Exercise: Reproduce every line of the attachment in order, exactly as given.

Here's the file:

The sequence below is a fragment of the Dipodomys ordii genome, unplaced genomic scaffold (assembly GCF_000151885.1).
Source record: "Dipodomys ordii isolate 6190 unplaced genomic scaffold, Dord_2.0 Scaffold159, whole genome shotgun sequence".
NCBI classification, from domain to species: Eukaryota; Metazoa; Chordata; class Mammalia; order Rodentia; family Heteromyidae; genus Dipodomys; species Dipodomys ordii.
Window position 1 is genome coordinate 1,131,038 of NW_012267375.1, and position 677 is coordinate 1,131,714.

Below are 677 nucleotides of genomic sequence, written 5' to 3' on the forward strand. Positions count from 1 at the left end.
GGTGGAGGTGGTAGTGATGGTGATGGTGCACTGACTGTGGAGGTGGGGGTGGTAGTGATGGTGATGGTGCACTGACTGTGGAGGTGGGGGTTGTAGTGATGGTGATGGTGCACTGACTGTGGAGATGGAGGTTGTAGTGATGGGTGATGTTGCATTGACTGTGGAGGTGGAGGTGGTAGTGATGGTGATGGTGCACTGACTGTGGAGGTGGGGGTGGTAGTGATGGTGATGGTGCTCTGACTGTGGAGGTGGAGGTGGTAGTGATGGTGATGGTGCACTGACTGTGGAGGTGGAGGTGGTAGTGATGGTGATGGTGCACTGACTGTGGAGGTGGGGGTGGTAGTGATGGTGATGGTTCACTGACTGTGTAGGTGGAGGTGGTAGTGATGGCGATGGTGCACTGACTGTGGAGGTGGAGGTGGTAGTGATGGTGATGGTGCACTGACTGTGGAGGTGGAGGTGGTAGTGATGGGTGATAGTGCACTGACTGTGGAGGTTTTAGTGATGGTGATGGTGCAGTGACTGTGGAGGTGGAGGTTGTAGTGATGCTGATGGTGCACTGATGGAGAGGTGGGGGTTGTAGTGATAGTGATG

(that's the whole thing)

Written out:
The sequence below is a fragment of the Dipodomys ordii genome, unplaced genomic scaffold (assembly GCF_000151885.1).
Source record: "Dipodomys ordii isolate 6190 unplaced genomic scaffold, Dord_2.0 Scaffold159, whole genome shotgun sequence".
NCBI classification, from domain to species: Eukaryota; Metazoa; Chordata; class Mammalia; order Rodentia; family Heteromyidae; genus Dipodomys; species Dipodomys ordii.
Window position 1 is genome coordinate 1,131,038 of NW_012267375.1, and position 677 is coordinate 1,131,714.

Below are 677 nucleotides of genomic sequence, written 5' to 3' on the forward strand. Positions count from 1 at the left end.
GGTGGAGGTGGTAGTGATGGTGATGGTGCACTGACTGTGGAGGTGGGGGTGGTAGTGATGGTGATGGTGCACTGACTGTGGAGGTGGGGGTTGTAGTGATGGTGATGGTGCACTGACTGTGGAGATGGAGGTTGTAGTGATGGGTGATGTTGCATTGACTGTGGAGGTGGAGGTGGTAGTGATGGTGATGGTGCACTGACTGTGGAGGTGGGGGTGGTAGTGATGGTGATGGTGCTCTGACTGTGGAGGTGGAGGTGGTAGTGATGGTGATGGTGCACTGACTGTGGAGGTGGAGGTGGTAGTGATGGTGATGGTGCACTGACTGTGGAGGTGGGGGTGGTAGTGATGGTGATGGTTCACTGACTGTGTAGGTGGAGGTGGTAGTGATGGCGATGGTGCACTGACTGTGGAGGTGGAGGTGGTAGTGATGGTGATGGTGCACTGACTGTGGAGGTGGAGGTGGTAGTGATGGGTGATAGTGCACTGACTGTGGAGGTTTTAGTGATGGTGATGGTGCAGTGACTGTGGAGGTGGAGGTTGTAGTGATGCTGATGGTGCACTGATGGAGAGGTGGGGGTTGTAGTGATAGTGATG